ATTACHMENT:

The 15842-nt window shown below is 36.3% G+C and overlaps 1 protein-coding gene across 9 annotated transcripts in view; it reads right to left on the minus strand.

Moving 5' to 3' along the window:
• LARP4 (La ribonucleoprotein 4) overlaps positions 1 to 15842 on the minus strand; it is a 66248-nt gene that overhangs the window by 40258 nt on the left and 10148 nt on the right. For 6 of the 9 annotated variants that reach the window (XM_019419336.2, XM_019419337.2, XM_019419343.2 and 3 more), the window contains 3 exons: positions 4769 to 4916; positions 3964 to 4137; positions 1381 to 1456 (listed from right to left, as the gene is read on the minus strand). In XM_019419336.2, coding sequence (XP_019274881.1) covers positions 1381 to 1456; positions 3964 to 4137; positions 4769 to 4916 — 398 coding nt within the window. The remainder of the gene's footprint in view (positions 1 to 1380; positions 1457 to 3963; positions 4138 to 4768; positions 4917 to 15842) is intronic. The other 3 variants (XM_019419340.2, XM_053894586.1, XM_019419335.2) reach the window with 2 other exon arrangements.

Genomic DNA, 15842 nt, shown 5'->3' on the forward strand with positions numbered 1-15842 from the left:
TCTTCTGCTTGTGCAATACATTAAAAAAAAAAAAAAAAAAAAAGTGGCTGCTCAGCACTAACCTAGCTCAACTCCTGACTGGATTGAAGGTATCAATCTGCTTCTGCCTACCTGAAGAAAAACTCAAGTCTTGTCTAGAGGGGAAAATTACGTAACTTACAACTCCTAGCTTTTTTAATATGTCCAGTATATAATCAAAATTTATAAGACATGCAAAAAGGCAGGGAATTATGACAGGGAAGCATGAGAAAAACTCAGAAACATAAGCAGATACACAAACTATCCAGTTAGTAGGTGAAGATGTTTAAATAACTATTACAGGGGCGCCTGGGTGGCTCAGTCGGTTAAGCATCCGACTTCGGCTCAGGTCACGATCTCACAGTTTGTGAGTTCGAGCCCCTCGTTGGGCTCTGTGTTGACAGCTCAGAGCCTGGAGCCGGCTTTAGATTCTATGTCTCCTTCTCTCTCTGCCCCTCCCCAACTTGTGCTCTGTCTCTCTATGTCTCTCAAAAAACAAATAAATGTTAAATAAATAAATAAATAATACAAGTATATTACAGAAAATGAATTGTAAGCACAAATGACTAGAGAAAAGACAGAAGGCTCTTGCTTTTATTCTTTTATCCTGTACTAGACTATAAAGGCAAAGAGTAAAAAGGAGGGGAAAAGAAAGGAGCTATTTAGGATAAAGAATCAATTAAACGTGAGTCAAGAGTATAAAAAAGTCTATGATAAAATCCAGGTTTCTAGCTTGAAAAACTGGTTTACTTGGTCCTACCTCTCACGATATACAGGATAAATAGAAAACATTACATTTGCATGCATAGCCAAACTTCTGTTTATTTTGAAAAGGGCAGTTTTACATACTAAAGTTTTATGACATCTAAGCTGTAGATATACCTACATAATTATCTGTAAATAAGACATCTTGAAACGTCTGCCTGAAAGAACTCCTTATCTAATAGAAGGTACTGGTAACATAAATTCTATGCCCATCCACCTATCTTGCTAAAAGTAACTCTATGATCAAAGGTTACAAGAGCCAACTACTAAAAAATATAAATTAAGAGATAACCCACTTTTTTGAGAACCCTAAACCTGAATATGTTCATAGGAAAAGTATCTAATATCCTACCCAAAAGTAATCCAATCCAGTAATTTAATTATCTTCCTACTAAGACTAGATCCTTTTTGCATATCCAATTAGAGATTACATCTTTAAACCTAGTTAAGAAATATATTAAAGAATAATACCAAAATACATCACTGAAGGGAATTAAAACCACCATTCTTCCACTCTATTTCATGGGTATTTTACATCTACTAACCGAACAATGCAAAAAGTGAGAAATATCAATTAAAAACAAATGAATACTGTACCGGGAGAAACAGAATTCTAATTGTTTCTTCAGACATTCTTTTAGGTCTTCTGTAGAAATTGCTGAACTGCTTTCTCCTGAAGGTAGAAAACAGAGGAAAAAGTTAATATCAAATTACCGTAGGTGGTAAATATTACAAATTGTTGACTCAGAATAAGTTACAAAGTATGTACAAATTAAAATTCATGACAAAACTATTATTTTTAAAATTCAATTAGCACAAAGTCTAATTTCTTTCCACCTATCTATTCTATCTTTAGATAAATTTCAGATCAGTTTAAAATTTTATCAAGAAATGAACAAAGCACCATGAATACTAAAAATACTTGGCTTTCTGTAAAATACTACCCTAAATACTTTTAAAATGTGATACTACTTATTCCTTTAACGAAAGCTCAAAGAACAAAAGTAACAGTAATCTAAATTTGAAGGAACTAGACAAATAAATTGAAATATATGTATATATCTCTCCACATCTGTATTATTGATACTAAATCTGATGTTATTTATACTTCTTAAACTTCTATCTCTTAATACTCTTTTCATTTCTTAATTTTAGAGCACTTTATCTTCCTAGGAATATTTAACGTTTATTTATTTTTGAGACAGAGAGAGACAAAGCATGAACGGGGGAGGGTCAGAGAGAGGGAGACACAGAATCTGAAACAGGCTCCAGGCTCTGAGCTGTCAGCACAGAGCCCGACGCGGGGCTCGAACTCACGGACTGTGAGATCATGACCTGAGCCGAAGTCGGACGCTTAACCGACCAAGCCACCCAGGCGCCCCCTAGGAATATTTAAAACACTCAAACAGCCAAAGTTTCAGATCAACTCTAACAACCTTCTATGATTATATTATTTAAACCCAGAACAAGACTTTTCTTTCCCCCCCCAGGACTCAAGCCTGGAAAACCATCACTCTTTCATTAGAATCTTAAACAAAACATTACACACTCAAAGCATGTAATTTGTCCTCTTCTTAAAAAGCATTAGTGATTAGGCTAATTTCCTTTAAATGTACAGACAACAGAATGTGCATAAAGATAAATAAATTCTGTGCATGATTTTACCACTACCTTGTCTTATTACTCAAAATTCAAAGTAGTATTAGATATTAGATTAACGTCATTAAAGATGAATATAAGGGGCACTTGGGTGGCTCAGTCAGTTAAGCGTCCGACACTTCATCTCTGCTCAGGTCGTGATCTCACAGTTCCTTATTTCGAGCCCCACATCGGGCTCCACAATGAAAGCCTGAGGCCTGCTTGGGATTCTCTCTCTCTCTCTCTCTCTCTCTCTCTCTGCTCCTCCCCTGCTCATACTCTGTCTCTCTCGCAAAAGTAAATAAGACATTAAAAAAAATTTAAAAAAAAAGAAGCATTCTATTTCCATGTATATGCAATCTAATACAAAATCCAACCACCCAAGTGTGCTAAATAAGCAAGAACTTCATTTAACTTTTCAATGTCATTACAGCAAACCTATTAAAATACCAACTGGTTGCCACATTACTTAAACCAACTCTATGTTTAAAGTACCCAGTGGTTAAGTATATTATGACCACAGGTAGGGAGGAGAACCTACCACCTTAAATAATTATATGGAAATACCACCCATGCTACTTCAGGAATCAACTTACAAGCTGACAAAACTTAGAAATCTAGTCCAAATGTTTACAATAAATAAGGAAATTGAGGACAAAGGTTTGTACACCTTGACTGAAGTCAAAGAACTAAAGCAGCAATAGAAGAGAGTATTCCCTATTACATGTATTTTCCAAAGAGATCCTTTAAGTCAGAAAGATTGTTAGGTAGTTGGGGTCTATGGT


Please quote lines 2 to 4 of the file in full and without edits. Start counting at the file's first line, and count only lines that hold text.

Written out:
Moving 5' to 3' along the window:
• LARP4 (La ribonucleoprotein 4) overlaps positions 1 to 15842 on the minus strand; it is a 66248-nt gene that overhangs the window by 40258 nt on the left and 10148 nt on the right. For 6 of the 9 annotated variants that reach the window (XM_019419336.2, XM_019419337.2, XM_019419343.2 and 3 more), the window contains 3 exons: positions 4769 to 4916; positions 3964 to 4137; positions 1381 to 1456 (listed from right to left, as the gene is read on the minus strand). In XM_019419336.2, coding sequence (XP_019274881.1) covers positions 1381 to 1456; positions 3964 to 4137; positions 4769 to 4916 — 398 coding nt within the window. The remainder of the gene's footprint in view (positions 1 to 1380; positions 1457 to 3963; positions 4138 to 4768; positions 4917 to 15842) is intronic. The other 3 variants (XM_019419340.2, XM_053894586.1, XM_019419335.2) reach the window with 2 other exon arrangements.

Genomic DNA, 15842 nt, shown 5'->3' on the forward strand with positions numbered 1-15842 from the left: